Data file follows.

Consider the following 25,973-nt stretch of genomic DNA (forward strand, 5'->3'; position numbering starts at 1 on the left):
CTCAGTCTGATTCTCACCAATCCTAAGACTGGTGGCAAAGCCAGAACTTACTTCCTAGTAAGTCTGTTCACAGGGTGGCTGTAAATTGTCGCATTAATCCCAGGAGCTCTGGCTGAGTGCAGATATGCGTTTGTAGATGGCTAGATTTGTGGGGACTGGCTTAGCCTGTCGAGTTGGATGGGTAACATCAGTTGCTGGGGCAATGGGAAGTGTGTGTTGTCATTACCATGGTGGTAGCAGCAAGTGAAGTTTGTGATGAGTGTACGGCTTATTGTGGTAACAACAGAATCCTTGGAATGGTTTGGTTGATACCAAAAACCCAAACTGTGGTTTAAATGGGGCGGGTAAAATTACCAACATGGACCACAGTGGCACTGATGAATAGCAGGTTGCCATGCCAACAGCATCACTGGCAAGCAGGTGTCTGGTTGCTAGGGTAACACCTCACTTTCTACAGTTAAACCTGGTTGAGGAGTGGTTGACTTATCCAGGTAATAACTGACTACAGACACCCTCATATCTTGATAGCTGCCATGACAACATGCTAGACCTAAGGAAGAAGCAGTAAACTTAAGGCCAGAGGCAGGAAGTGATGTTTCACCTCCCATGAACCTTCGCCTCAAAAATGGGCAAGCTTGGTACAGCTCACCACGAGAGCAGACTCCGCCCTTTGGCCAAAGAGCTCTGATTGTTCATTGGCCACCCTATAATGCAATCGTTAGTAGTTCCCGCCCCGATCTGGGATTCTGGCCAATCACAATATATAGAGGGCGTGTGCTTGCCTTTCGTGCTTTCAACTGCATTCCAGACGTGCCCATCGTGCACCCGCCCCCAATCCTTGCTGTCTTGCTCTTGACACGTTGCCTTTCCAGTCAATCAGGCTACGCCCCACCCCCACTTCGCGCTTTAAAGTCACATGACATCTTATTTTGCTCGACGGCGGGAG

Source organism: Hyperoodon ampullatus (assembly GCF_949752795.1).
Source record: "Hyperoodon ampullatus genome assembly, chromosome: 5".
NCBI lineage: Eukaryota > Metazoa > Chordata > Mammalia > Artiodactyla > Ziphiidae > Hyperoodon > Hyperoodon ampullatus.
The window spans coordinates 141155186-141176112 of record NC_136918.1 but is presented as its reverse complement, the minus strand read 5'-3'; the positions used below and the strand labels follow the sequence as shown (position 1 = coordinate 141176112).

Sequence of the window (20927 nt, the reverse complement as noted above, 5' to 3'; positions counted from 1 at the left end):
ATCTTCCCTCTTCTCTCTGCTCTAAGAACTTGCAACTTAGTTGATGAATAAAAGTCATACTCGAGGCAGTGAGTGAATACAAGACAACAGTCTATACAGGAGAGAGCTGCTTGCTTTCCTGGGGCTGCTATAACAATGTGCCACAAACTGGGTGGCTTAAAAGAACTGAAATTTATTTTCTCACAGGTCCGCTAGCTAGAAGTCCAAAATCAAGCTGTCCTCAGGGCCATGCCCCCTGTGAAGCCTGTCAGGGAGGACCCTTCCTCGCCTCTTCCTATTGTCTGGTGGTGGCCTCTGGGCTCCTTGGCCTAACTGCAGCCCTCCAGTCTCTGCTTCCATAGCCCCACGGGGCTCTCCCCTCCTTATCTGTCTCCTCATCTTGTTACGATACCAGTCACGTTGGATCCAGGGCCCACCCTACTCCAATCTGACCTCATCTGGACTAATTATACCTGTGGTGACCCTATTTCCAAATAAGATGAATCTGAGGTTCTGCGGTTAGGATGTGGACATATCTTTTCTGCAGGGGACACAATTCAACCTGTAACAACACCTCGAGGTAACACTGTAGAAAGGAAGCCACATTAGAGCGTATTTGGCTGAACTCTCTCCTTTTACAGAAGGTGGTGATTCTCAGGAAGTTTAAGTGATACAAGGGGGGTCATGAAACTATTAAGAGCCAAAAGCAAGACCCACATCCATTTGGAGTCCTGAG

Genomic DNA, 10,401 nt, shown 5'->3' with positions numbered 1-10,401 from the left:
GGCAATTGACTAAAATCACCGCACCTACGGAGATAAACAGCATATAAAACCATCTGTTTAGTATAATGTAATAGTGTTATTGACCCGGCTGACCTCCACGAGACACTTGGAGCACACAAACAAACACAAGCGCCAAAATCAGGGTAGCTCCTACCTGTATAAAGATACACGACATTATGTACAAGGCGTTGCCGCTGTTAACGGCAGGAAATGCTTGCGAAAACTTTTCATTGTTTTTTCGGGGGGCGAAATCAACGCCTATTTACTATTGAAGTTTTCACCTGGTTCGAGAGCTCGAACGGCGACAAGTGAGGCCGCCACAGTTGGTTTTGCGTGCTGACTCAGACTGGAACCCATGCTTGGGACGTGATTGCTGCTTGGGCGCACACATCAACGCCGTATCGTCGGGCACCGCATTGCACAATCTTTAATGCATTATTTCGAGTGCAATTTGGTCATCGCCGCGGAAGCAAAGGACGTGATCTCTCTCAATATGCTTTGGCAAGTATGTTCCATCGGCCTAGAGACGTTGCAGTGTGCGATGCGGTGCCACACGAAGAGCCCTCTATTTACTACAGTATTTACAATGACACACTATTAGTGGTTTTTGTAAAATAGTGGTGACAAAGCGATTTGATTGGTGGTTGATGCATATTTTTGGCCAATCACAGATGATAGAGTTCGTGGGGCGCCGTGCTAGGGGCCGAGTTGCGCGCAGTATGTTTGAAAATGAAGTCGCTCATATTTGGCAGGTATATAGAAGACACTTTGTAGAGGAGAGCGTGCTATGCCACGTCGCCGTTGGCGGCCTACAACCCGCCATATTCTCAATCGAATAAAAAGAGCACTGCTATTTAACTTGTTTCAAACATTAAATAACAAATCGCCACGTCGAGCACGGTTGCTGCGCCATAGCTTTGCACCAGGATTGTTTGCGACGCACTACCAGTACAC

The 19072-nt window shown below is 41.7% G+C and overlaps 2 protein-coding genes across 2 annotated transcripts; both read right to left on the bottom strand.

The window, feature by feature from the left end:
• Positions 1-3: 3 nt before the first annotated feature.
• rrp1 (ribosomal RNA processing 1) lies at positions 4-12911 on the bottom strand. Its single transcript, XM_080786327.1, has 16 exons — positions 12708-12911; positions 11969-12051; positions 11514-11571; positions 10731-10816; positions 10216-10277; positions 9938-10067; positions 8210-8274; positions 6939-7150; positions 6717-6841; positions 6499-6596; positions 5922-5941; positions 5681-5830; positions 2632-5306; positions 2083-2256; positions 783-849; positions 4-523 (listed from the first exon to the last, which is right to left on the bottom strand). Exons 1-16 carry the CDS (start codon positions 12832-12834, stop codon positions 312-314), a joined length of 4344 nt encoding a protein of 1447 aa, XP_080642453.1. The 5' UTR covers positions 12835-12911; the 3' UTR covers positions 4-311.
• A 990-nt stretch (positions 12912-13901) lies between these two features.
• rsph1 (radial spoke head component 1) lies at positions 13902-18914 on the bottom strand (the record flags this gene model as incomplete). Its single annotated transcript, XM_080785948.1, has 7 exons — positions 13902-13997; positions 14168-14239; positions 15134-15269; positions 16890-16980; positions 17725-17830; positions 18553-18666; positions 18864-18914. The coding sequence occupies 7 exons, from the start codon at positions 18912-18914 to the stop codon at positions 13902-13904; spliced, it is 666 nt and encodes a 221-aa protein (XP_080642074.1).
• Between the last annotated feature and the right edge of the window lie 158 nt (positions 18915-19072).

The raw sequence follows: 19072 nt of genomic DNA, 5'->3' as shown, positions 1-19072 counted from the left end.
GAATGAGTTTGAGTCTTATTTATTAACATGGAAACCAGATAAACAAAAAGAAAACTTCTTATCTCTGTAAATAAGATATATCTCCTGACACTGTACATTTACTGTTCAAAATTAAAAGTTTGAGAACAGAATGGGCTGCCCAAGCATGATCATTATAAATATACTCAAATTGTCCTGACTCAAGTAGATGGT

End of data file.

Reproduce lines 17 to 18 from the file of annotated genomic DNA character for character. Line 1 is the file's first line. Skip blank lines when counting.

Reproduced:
• Between the last annotated feature and the right edge of the window lie 158 nt (positions 18915-19072).

The raw sequence follows: 19072 nt of genomic DNA, 5'->3' as shown, positions 1-19072 counted from the left end.